The design of this study supports the generalizability of its findings in community settings. First, the minimal eligibility restrictions indicate the potential applicability of the Thrive intervention in general populations outside the controlled research setting. Of the seven studies described in Karyotaki et al [21] and Lorenzo-Luaces et al [22], only one that delivered a fully automated, stand-alone iCBT intervention like the Thrive intervention had similarly broad eligibility criteria [29]. Second, omitting clinician-administered diagnostic evaluations, as used in several iCBT studies [57,59-61], allows for broader generalizability to community settings. The use of person-administered diagnostics greatly increases costs, limits broad intervention dissemination due to an insufficient mental health workforce, and decreases the potential public health impact of fully automated, stand-alone iCBT interventions.


This study had several limitations. Like most iCBT studies [21], assessment completion rates were low, with 68% and 65% of randomized subjects completing assessments at 4 and 8 weeks, respectively. These rates are slightly below the 73% (range 55%-95%) unweighted mean completion rate [24-30,52,55,58-64] for short-term (6-16 weeks) follow-up assessments of all studies in Karyotaki et al [21]. Additionally, the study offered monetary incentives for 4- and 8-week survey completion, which are associated with greater response in electronic questionnaires [65] and retention rates [66], which limits conclusions about uptake of Thrive in nonresearch settings. Monetary incentives have been used in all six RCTs of iCBT interventions for depression in US populations [24,25,27,28,54,57] and three of the seven (43%) RCTs of fully automated, stand-alone iCBT interventions reported in Karyotaki et al and Lorenzo-Luaces et al [21,22,25,27,28]. Although using self-assessments, a common practice in iCBT studies, is a potential weakness of the study, the use of validated, widely used instruments largely addressed this issue. The PHQ-9 (depression symptoms), Generalized Anxiety Disorders Scale-7 (anxiety symptoms), and WSAS-5 (functioning) correlate well with clinician-administered instruments [37,67,68] and are sensitive to interventional effects [45,69,70]. Of note, self-assessments may underestimate the effect of iCBT relative to similar studies using clinician-administered assessments [71]. The study eligibility, which omitted the need for a depressive disorder diagnosis and included participants across the full range of depression symptom severity increases the study’s generalizability. However, the make-up of the recruited study population, with high a proportion of female (85%) and white (93%) participants with at least some education after high school (69%) limits its generalizability. Greater participation of women is a common limitation among studies of iCBT for depression. For example, Karyotaki et al [21] reported that 66% of all participants were female, and among the studies of fully automated, stand-alone iCBT interventions, female participation ranged from 65% to 81% [21]. The high proportion of female participants across iCBT studies could be due, in part, to the greater prevalence of depression in women [2] or as a yet-unidentified barrier for men. The relatively high percentage (23.5%) of fraudulent participants identified is another limitation, which is becoming increasingly common in internet-based studies [72]. The number of fraudulent participants in this study is similar to that in several other studies using Web-based surveys: 28.7% [73], 20.5% [74], and 18.7% [75]. Although the study was powered appropriately to detect between-group differences in a priori defined primary and secondary outcomes, even when allowing for corrections for multiple testing (design strength of this study), it was underpowered to detect meaningful difference in the post-hoc assessment of suicidal ideation, as only 41% of subjects experienced suicidality at baseline. In addition, the 8-week evaluation period cannot inform on the long-term impact of the Thrive intervention when delivered in community settings. Longitudinal studies with longer follow-up periods are warranted to determine whether iCBT programs impact the risk of depression relapse [10]. Finally, as a community-based trial, these findings cannot be generalized to clinical settings.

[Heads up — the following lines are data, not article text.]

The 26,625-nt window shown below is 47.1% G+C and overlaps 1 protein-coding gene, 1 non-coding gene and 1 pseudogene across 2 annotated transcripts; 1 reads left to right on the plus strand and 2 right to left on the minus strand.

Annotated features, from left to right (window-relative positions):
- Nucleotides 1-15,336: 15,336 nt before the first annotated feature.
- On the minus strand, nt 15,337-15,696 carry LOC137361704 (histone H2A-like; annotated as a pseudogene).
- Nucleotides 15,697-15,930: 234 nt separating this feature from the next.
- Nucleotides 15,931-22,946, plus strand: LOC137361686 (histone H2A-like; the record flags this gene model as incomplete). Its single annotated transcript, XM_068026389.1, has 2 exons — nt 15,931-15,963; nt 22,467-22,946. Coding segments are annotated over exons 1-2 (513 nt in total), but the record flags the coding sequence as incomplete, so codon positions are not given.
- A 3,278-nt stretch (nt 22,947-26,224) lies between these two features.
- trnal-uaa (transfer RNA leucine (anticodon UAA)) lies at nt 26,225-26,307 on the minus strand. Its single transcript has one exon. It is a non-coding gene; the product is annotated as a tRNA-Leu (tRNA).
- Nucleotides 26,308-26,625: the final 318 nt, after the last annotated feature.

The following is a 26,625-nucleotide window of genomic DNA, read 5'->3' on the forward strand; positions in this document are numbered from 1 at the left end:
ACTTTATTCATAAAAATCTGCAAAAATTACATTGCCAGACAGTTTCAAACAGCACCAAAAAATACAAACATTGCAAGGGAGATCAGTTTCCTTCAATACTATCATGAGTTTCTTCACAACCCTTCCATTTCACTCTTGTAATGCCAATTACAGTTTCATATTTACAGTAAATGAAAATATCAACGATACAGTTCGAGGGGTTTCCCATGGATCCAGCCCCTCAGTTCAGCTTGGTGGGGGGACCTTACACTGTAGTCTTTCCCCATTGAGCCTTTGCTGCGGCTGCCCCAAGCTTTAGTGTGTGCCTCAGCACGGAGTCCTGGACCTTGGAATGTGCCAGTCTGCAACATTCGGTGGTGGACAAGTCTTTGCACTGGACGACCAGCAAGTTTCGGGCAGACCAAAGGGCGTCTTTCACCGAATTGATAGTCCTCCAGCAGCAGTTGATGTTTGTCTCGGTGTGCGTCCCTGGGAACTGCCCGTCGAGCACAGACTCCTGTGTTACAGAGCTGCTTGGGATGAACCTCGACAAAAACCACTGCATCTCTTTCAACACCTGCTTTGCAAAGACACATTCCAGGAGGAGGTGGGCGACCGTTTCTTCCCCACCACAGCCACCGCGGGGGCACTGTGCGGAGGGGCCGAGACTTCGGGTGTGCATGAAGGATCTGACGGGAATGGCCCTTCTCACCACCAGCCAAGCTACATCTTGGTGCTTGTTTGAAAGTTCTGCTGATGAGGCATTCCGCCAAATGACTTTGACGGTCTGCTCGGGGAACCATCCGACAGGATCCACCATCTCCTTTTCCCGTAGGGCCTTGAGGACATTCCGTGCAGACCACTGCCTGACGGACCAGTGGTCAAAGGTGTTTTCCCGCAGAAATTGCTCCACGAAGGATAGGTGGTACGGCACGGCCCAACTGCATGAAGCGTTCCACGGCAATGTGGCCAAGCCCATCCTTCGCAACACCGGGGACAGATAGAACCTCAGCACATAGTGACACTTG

Thrive, a fully automated, stand-alone iCBT intervention, demonstrated greater short-term improvements in depression and anxiety symptoms, work and social functioning, and resilience compared to control participants in a broad community population with mild to severe depression symptoms. A trend toward greater reduction in suicidal ideation was also observed. The magnitude of clinical benefit seen with the Thrive intervention appears to be greater than most other fully automated, stand-alone interventions and similar to those requiring clinician support. Thus, Thrive represents a potentially effective and cost-effective solution for treating depression symptoms in rural regions that often have few or no mental health providers. Evaluations of the impact of the Thrive intervention over longer periods of time and other population settings are warranted.